Saturday, August 27, 2011
A Case for Tragedy
Many of my stories don’t end with “Happily Ever After.” I catch a lot of flack for that sometimes, from friends, from family...even from other writers. I’ve even been told before that, “I never would have read that if I knew it didn’t have a happy ending.” I had one person flat-out refuse to finish one of my stories when he found out it didn’t end the way he wanted.
I get it. Tragedies are hard, and often unpopular. But sometimes they’re also the right thing to do. And I’m not talking about those Lifetime Movie tragedies; those are cheap, emotional swill and we all know it. I’m talking about tragedies that mean something. Stories of sacrifice and honor and bravery. Stories where the hero throws himself at the monster even though he knows it will mean his death. Stories where even though it ends in tragedy and the heroes die, good ultimately prevails thanks to their sacrifice.
Don’t get me wrong; the hero and his princess riding off into the sunset has its place. Sometimes Andy escapes from Shawshank, Hazel defeats Woundwart, and Tiny Tim lives. But sometimes Juliet stabs herself through the heart, Boxer gets turned into glue, and Carton gets his head chopped off. Sometimes the Princess is a heinous bitch who sends her lover into the tiger’s den.
To end it happily simply because it is more pleasant or popular doesn’t make it good, just as ending it in tragedy doesn’t make it bad. Happy endings must be earned. They must be hard. Andy escaped from Shawshank not by an eleventh hour pardon or a fair trial, but by dragging himself through an eternity of darkness and filth after 27 years in prison. Darnay wins his freedom and his family not through a pretty speech or the villain’s sudden change of heart, but through the ugly death of a good man. Dantes gets his revenge and finds peace, but never reunites with Mercedes.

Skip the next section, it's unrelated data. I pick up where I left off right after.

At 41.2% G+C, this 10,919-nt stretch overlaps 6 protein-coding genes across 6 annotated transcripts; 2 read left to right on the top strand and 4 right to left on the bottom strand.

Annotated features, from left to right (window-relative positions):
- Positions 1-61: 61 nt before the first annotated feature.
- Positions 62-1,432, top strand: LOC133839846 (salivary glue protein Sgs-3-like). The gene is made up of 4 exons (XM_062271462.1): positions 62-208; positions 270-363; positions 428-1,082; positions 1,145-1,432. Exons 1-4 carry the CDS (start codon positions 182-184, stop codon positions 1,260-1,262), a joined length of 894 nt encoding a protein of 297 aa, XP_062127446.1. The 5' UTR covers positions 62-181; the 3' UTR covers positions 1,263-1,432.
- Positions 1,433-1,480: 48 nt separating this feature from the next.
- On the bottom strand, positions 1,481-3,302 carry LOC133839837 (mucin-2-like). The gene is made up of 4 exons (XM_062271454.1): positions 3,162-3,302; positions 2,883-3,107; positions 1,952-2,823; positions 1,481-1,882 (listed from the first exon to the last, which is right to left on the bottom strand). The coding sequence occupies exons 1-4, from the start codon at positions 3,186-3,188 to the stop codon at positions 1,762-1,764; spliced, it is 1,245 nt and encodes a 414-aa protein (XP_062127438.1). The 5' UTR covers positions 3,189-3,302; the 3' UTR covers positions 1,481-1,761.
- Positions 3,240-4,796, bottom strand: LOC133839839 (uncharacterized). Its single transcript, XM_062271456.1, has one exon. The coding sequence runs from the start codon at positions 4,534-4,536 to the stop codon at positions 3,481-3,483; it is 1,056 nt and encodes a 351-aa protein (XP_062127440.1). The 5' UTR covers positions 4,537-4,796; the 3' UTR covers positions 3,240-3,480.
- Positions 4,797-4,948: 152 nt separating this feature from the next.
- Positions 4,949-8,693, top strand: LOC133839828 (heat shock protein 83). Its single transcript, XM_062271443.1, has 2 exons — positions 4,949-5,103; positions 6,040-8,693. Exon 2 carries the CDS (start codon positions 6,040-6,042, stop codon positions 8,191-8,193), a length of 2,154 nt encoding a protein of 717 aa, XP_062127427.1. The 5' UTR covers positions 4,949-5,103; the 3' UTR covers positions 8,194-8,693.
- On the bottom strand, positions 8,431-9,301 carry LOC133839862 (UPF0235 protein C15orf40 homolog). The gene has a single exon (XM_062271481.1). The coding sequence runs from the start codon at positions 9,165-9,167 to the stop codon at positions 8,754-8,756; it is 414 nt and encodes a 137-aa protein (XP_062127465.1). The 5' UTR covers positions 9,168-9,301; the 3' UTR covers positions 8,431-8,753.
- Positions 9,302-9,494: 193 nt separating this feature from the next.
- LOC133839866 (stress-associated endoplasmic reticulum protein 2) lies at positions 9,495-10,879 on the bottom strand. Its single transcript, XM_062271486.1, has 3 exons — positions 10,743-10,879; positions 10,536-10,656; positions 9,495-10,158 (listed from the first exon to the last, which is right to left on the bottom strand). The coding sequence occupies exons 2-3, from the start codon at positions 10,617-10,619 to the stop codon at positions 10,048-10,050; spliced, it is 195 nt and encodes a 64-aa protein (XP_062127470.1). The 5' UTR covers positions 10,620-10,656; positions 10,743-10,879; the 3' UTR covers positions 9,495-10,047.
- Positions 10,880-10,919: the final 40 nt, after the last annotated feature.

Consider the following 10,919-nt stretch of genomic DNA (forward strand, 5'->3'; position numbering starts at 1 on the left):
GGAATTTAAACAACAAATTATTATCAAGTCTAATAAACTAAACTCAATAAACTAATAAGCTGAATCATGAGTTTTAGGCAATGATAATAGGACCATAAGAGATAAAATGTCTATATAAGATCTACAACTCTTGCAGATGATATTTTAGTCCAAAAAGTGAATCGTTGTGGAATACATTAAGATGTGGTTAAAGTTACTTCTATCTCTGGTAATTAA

In a way our characters, our worlds, are more real than we are. They are immortal in a way we will never be. Their stories can echo through the ages and affect lives in ways we can only dream of. Ebeneezer Scrooge changed the way the world celebrated Christmas, and he is more famous than Dickens. Romeo and Juliet changed the way the world looked at love, and they are more famous than Shakespeare.
We are gods in their worlds, but mere pawns and messengers in our own. We owe it to our creations to tell it right. Even when the ending is hard or unpleasant. If they are to be remembered, their tales must be told the right way, not the easy way.
Nothing is free. Everybody dies, but not everyone gets to die for something.
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A post after my own, accusedly "twisted" heart.ReplyDelete
Most classics have somewhat tragic endings, which may be the very thing that makes them classic. However, I feel that having the main character die in the story itself is never really necessary. MCs carry the story, and when they die, the story kind of ends with them. A great example of how to make this work is Hemingway's For Whom the Bell Tolls. You know the MC is going to die, but it doesn't happen within the pages of the story. Excellent writing.ReplyDelete
I'm torn about this--life is not full of HEAs, so if writing reflects life, it shouldn't be either. However, I read to escape reality, so I'm not a huge fan of stories that end tragically. That being said, I think you can have an ending that may not be the classic "they rode off into the sunset" if there's a sense of emotional satisfaction for the reader.ReplyDelete
If something doesn't end happily, I think it's because the author chose to make a point or share a message rather than use their supreme power as the author to write a happy ending. Often, I think this leads to the character journey getting sacrificed in order to make the HEA more obtainable.ReplyDelete
I only write HEA endings and so I know this is a flaw in my own writing. I continue to do it though because I think (most) readers like to escape to places where it's okay to hope and expect life to end up better than it would in reality.
Thank you so much for your kind words about the loss of my Bridger, and I'm so sorry to hear about Harvey.ReplyDelete